attract

verb
at·​tract | \ ə-ˈtrakt How to pronounce attract (audio) \
attracted; attracting; attracts

Definition of attract

transitive verb

: to cause to approach or adhere: such as
a : to pull to or draw toward oneself or itself A magnet attracts iron.
b : to draw by appeal to natural or excited interest, emotion, or aesthetic sense : entice attract attention The museum attracts visitors.

intransitive verb

: to exercise attraction Opposites attract.

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Other Words from attract

attractor \ ə-​ˈtrak-​tər How to pronounce attract (audio) \ noun

Choose the Right Synonym for attract

attract, allure, charm, captivate, fascinate, enchant mean to draw another by exerting a powerful influence. attract applies to any degree or kind of ability to exert influence over another. students attracted by the school's locale allure implies an enticing by what is fair, pleasing, or seductive. an alluring smile charm implies the power of casting a spell over the person or thing affected and so compelling a response charmed by their hospitality , but it may, like captivate, suggest no more than evoking delight or admiration. her performances captivated audiences fascinate suggests a magical influence and tends to stress the ineffectiveness of attempts to resist. a story that continues to fascinate children enchant is perhaps the strongest of these terms in stressing the appeal of the agent and the degree of delight evoked in the subject. hopelessly enchanted by her beauty

Examples of attract in a Sentence

The company has a difficult time attracting good employees because of its poor pay and benefits. The chance to travel around the world attracted me to a career as a flight attendant. The museum attracts visitors from all over the world. The scent will attract certain insects. Certain insects are attracted by the scent. Her bright blue eyes attracted me. The bird's colorful feathers are used to attract a mate.
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Recent Examples on the Web Democratic leaders hope a bipartisan deal on the widely popular road and other projects would attract enough Republicans to succeed. BostonGlobe.com, 16 July 2021 Democratic leaders hope a bipartisan deal on the widely popular road and other projects would attract enough Republicans to succeed. Luis Andres Henao And Jessie Wardarski, chicagotribune.com, 15 July 2021 Why Do Some Crimes Increase When Airbnbs Come to Town? Tourists neither commit nor attract crimes. Sidney Fussell, Wired, 14 July 2021 Cocos and the Galapagos attract visitors thanks to their rich biodiversity and preserving iconic sea life could protect the tourism sector. Nell Lewis, CNN, 13 July 2021 Relationships matter, not only for productivity but also in developing a company culture that can both attract talent and ultimately keep it. Tom Cooney And Crystal Faulkner, The Enquirer, 13 July 2021 McDonald's franchises across the U.S. are expected to offer childcare and other new benefits to help keep current employees and attract new ones. Caitlin O'kane, CBS News, 13 July 2021 Later that year, Already filed a counterclaim against Nike, arguing that Nike’s trademark negatively affected YUMS’ ability to sell its shoes and attract investors. Ann Gehan, Dallas News, 11 July 2021 Pyatt gives Holmes the right amount of brusqueness but comes up short on the vocal authoritativeness that would make his opposites-attract partnership with muddling Watson hit the greatest comic heights. Matthew J. Palm, orlandosentinel.com, 10 July 2021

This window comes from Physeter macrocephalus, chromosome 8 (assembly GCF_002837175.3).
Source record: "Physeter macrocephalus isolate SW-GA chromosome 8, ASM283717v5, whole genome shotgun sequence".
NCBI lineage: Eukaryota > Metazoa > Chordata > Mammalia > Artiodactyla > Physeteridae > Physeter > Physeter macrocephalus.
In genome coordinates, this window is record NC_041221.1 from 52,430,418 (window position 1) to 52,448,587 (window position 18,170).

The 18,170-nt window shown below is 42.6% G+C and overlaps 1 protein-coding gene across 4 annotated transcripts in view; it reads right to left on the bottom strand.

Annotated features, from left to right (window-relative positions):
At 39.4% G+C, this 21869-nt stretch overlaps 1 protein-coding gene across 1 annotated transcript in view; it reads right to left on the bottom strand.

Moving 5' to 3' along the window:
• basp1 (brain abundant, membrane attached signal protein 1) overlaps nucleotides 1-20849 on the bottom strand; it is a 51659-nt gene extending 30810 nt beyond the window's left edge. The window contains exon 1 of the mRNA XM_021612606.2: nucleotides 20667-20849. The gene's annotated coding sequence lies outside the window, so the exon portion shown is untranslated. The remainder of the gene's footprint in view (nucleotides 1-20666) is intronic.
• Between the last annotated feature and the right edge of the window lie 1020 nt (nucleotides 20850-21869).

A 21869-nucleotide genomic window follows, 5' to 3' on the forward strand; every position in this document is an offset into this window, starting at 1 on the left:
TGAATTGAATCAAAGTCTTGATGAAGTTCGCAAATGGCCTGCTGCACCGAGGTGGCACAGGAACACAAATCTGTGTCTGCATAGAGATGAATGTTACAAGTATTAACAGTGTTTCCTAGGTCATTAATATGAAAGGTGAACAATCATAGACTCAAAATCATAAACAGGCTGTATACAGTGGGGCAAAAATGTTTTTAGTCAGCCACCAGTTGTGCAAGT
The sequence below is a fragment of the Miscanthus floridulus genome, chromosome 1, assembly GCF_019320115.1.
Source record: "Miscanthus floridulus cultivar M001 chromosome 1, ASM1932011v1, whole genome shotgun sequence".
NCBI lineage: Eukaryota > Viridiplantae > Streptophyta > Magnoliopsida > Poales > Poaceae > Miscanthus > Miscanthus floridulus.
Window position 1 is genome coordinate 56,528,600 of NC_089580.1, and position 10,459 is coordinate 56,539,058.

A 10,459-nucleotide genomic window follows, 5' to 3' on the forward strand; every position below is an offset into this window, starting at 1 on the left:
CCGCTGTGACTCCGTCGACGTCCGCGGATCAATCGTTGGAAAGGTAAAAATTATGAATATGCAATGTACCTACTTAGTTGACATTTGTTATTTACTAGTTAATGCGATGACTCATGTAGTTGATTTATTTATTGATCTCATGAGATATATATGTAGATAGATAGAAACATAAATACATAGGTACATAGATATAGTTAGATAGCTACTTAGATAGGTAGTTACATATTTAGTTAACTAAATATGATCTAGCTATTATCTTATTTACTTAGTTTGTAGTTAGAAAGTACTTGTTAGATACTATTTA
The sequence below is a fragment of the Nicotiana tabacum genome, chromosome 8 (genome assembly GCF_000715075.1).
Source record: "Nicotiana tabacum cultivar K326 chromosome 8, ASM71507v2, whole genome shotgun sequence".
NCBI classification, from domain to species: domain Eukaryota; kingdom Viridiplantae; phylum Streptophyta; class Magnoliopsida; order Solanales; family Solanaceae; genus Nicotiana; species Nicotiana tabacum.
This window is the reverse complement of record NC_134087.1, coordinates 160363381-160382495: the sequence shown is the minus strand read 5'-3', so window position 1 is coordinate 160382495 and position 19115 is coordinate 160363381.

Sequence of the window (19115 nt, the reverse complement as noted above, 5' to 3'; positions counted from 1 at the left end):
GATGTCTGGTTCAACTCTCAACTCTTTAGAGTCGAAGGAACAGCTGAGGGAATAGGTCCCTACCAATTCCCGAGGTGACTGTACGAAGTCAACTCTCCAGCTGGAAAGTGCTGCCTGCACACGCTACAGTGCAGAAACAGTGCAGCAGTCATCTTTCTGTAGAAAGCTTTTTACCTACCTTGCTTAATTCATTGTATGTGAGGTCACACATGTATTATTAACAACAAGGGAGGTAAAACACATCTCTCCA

These example sentences are selected automatically from various online news sources to reflect current usage of the word 'attract.' Views expressed in the examples do not represent the opinion of Merriam-Webster or its editors. Send us feedback.

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First Known Use of attract

15th century, in the meaning defined at transitive sense

History and Etymology for attract

Middle English, from Latin attractus, past participle of attrahere, from ad- + trahere to pull, draw

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Learn More About attract

Time Traveler for attract

Time Traveler

The first known use of attract was in the 15th century

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Statistics for attract

Last Updated

18 Jul 2021

Cite this Entry

“Attract.” Merriam-Webster.com Dictionary, Merriam-Webster, https://www.merriam-webster.com/dictionary/attract. Accessed 26 Jul. 2021.

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More Definitions for attract

attract

verb

English Language Learners Definition of attract

: to cause (someone) to choose to do or be involved in something
: to cause (someone) to like or be interested in something
: to cause (someone or something) to go to or move to or toward a place

attract

verb
at·​tract | \ ə-ˈtrakt How to pronounce attract (audio) \
attracted; attracting

Kids Definition of attract

1 : to draw by appealing to interest or feeling I guess we must've been talking pretty loud, because … we attracted a crowd. — Jeff Kinney, Wimpy Kid
2 : to draw to or toward something else A magnet attracts iron.

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